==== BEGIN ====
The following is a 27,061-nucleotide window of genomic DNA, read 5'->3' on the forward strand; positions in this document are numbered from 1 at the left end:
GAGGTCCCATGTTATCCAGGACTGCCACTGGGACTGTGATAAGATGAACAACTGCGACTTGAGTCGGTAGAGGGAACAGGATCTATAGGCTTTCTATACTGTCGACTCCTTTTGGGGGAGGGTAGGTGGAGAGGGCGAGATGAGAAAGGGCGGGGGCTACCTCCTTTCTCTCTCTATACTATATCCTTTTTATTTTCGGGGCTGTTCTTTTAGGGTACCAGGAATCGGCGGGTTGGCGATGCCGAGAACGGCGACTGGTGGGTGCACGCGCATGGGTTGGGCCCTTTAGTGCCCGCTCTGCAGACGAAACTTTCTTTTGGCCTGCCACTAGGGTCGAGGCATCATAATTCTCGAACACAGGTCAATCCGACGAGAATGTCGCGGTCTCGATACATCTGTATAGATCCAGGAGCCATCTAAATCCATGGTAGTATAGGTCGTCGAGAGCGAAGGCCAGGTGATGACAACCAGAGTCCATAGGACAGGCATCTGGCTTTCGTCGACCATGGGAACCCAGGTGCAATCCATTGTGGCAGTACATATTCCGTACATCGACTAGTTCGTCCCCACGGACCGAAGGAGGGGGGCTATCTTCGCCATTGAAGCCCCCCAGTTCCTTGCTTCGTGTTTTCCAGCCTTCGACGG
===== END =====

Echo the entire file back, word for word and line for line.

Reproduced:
The following is a 27,061-nucleotide window of genomic DNA, read 5'->3' on the forward strand; positions in this document are numbered from 1 at the left end:
GAGGTCCCATGTTATCCAGGACTGCCACTGGGACTGTGATAAGATGAACAACTGCGACTTGAGTCGGTAGAGGGAACAGGATCTATAGGCTTTCTATACTGTCGACTCCTTTTGGGGGAGGGTAGGTGGAGAGGGCGAGATGAGAAAGGGCGGGGGCTACCTCCTTTCTCTCTCTATACTATATCCTTTTTATTTTCGGGGCTGTTCTTTTAGGGTACCAGGAATCGGCGGGTTGGCGATGCCGAGAACGGCGACTGGTGGGTGCACGCGCATGGGTTGGGCCCTTTAGTGCCCGCTCTGCAGACGAAACTTTCTTTTGGCCTGCCACTAGGGTCGAGGCATCATAATTCTCGAACACAGGTCAATCCGACGAGAATGTCGCGGTCTCGATACATCTGTATAGATCCAGGAGCCATCTAAATCCATGGTAGTATAGGTCGTCGAGAGCGAAGGCCAGGTGATGACAACCAGAGTCCATAGGACAGGCATCTGGCTTTCGTCGACCATGGGAACCCAGGTGCAATCCATTGTGGCAGTACATATTCCGTACATCGACTAGTTCGTCCCCACGGACCGAAGGAGGGGGGCTATCTTCGCCATTGAAGCCCCCCAGTTCCTTGCTTCGTGTTTTCCAGCCTTCGACGG